Yunke WU,Yuezhao WANG and James HANKEN.Comparative Osteology of the Genus Pachytriton (Caudata: Salamandridae) from Southeastern China[J].Asian Herpetological Research(AHR),2012,3(2):83-102.[doi:10.3724/SP.J.1245.2012.00083]
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Comparative Osteology of the Genus Pachytriton (Caudata: Salamandridae) from Southeastern China
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Asian Herpetological Research[ISSN:2095-0357/CN:51-1735/Q]

2012 VoI.3 No.2
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Original Article
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Comparative Osteology of the Genus Pachytriton (Caudata: Salamandridae) from Southeastern China
Yunke WU1 Yuezhao WANG2* and James HANKEN1
1 Museum of Comparative Zoology and Department of Organismic and Evolutionary Biology, Harvard University, Cambridge 02138, Massachusetts, USA
2 Chengdu Institute of Biology, Chinese Academy of Sciences, Chengdu 610041, Sichuan, China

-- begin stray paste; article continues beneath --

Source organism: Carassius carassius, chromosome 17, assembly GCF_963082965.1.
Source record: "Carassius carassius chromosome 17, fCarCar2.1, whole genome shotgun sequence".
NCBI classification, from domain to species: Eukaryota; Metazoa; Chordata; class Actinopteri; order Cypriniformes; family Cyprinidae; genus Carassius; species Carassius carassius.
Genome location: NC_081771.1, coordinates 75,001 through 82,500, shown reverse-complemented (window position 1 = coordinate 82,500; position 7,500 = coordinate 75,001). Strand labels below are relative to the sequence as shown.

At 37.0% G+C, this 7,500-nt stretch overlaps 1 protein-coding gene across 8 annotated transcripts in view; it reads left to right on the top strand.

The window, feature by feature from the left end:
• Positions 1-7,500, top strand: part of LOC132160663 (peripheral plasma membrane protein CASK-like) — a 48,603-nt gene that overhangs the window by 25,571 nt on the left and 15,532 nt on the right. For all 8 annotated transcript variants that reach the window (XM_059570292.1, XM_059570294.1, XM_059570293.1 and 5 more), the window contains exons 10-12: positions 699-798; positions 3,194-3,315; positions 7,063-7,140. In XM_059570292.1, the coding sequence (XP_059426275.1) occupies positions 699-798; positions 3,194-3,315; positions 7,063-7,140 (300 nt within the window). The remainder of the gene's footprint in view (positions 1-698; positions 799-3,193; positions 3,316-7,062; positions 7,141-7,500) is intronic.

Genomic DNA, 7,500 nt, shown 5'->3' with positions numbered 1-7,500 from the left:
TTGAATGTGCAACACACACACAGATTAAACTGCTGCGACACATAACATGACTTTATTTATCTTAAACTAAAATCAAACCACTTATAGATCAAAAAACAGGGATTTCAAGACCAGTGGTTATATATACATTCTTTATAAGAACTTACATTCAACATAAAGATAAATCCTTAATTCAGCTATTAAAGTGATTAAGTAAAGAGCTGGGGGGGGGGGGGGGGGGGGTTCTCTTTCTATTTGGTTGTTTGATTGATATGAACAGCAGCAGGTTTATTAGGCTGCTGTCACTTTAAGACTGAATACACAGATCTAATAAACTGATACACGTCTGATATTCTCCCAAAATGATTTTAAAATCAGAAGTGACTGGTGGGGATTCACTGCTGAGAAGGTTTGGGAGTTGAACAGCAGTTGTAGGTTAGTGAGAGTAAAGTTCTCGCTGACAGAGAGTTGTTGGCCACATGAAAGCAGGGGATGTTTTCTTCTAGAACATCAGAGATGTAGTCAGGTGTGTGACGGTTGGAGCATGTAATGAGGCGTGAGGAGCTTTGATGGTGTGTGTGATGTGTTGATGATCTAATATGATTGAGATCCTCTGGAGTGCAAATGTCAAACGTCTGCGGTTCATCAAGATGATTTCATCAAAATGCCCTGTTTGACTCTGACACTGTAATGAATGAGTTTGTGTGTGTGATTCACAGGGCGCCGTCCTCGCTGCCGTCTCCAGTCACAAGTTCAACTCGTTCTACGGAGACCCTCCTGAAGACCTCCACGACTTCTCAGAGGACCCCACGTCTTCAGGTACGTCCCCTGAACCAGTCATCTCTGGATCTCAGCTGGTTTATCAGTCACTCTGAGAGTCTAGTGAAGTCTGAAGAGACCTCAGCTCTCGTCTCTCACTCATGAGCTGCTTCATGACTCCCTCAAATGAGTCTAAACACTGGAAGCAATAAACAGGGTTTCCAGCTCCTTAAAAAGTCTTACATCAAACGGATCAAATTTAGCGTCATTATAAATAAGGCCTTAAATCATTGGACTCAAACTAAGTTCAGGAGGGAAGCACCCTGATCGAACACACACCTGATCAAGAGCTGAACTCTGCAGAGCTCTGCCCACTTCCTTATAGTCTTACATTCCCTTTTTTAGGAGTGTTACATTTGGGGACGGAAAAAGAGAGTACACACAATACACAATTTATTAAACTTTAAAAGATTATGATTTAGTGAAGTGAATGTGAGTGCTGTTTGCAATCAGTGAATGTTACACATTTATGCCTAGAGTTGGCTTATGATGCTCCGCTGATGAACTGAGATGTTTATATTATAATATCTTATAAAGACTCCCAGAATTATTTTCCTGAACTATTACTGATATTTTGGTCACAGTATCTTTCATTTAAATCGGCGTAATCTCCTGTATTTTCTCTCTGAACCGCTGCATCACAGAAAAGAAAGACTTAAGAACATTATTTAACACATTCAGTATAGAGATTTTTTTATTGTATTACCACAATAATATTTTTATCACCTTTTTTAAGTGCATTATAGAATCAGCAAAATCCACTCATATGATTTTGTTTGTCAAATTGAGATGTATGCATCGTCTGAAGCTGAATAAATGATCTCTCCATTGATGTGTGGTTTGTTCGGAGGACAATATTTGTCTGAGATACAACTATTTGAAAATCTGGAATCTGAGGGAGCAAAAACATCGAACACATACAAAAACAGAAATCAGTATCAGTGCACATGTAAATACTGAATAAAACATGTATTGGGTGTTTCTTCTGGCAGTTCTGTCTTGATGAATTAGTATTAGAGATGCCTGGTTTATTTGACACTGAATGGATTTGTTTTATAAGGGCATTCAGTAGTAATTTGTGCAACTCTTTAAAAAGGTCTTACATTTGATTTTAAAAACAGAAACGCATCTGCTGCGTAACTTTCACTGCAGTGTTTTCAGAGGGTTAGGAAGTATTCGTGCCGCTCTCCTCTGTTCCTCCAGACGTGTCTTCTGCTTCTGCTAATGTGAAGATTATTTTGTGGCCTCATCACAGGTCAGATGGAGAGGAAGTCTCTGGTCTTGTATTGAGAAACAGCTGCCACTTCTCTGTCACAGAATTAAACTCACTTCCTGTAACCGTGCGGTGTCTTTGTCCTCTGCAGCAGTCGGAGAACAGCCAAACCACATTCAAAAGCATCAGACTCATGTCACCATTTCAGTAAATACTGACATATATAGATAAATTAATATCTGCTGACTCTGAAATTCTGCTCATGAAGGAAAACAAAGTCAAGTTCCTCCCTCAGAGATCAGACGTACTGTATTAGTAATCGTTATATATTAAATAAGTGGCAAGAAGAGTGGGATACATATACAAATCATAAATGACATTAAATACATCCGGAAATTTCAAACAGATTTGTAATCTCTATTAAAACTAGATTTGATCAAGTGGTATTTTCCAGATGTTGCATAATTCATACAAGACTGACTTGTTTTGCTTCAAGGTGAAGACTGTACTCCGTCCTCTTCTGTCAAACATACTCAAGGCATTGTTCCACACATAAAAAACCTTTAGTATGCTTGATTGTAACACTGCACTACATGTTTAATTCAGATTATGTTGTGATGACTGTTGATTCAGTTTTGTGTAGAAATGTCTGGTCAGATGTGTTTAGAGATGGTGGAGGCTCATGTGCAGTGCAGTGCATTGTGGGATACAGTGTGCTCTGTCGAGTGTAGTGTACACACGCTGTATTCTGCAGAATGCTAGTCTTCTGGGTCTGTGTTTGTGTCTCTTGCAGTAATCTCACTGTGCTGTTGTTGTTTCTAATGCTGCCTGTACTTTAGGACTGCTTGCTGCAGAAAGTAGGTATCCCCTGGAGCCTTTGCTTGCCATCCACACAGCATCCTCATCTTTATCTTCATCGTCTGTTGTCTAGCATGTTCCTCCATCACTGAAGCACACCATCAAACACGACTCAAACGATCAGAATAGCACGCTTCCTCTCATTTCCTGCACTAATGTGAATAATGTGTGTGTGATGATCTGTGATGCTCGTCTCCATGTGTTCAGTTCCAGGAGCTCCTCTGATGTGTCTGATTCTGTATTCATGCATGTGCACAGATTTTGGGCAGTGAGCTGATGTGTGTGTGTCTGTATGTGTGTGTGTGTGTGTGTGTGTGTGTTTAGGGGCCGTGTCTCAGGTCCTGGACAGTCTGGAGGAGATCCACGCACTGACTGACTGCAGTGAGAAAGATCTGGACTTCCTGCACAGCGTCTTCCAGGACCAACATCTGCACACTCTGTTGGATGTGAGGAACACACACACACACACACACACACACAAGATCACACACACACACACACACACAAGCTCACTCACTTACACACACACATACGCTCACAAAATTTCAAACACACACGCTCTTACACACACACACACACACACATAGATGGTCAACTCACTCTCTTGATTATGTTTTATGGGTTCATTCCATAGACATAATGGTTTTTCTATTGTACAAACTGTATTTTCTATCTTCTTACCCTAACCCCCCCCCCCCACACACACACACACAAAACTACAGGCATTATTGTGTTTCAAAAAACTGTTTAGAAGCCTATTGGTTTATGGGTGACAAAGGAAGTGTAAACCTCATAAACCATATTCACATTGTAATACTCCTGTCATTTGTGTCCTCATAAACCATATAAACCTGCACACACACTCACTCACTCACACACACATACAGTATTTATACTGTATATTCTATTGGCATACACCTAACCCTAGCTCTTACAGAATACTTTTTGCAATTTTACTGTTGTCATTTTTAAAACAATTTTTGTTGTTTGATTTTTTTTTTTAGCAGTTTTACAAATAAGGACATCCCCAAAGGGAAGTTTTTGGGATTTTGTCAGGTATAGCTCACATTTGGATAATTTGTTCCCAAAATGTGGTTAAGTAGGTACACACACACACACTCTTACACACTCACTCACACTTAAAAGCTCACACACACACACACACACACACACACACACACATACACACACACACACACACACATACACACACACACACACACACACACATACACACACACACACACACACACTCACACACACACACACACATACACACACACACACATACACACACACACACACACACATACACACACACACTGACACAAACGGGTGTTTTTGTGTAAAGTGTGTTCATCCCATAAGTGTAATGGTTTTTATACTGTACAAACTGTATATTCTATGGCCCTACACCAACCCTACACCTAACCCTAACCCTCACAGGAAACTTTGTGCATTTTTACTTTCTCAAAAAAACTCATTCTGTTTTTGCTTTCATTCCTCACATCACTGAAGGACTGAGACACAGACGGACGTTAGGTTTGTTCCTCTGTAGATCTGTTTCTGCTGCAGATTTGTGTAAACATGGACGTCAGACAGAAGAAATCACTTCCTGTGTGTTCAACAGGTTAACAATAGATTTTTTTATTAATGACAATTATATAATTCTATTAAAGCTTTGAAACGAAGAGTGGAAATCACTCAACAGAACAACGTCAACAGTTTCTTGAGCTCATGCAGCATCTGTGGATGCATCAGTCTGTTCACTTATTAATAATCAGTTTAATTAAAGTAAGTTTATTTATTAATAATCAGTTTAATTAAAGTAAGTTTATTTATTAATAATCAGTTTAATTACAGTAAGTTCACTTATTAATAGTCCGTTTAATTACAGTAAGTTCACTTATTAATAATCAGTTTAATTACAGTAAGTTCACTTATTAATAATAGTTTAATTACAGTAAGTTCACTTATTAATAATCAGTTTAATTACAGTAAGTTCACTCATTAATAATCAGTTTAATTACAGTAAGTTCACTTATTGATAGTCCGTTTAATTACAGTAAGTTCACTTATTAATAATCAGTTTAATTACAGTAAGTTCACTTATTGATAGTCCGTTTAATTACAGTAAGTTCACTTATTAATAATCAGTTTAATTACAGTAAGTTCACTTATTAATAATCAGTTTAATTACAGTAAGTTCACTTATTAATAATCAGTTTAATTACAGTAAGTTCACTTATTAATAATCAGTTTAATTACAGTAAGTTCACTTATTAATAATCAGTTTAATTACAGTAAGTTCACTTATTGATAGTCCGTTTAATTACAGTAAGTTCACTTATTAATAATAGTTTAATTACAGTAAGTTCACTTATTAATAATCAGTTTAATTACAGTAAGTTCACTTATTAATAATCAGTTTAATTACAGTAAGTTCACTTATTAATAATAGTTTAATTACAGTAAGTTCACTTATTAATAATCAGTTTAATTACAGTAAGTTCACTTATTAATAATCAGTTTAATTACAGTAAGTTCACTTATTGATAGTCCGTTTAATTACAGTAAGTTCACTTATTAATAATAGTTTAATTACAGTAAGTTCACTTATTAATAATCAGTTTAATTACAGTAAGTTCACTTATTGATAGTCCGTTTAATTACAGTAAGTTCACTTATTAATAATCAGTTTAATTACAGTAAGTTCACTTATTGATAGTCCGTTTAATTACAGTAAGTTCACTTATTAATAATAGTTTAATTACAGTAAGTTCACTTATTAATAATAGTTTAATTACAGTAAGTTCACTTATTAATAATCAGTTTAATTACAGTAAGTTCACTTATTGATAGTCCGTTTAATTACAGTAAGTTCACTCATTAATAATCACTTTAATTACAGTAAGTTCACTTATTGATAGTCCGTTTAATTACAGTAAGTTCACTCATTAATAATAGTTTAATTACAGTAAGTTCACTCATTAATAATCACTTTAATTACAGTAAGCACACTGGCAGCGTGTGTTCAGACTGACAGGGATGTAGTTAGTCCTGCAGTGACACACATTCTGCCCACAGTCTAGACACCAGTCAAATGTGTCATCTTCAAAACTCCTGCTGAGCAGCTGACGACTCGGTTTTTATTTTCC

montane amphibian anatomy aquatic specialization interspecific variation taxonomy
Osteological evidence provides invaluable insights into patterns of amphibian biodiversity. In small montane streams of southeastern China, an endemic genus of salamanders (Pachytriton) displays remarkable aquatic specializations, many of which are reflected in skeletal morphology, but these specializations remain to be studied in an integrated perspective. Attempts to fully resolve the taxonomy within the genus also can benefit from knowledge of internal morphology. We present a detailed description of the adult skeleton of P. brevipes, P. inexpectatus and P. archospotus by analyzing both cleared-and-stained and radiographed specimens in a comparative framework. Compared to terrestrial and amphibious salamanders, the most distinctive osteological features of Pachytriton include a modified hyobranchial apparatus, a reduced frontosquamosal arch, and deep neural and haemal arches of the caudal vertebrae. The hyobranchial apparatus of P. archospotus is distinctly different from that of congeners and likely secondarily derived. Patterns of interspecific variation suggest that northeastern P. inexpectatus is more closely related to P. brevipes than it is to southwestern P. inexpectatus, thereby reinforcing results from earlier molecular phylogenetic analyses. We advocate assigning northeastern P. inexpectatus to P. brevipes.


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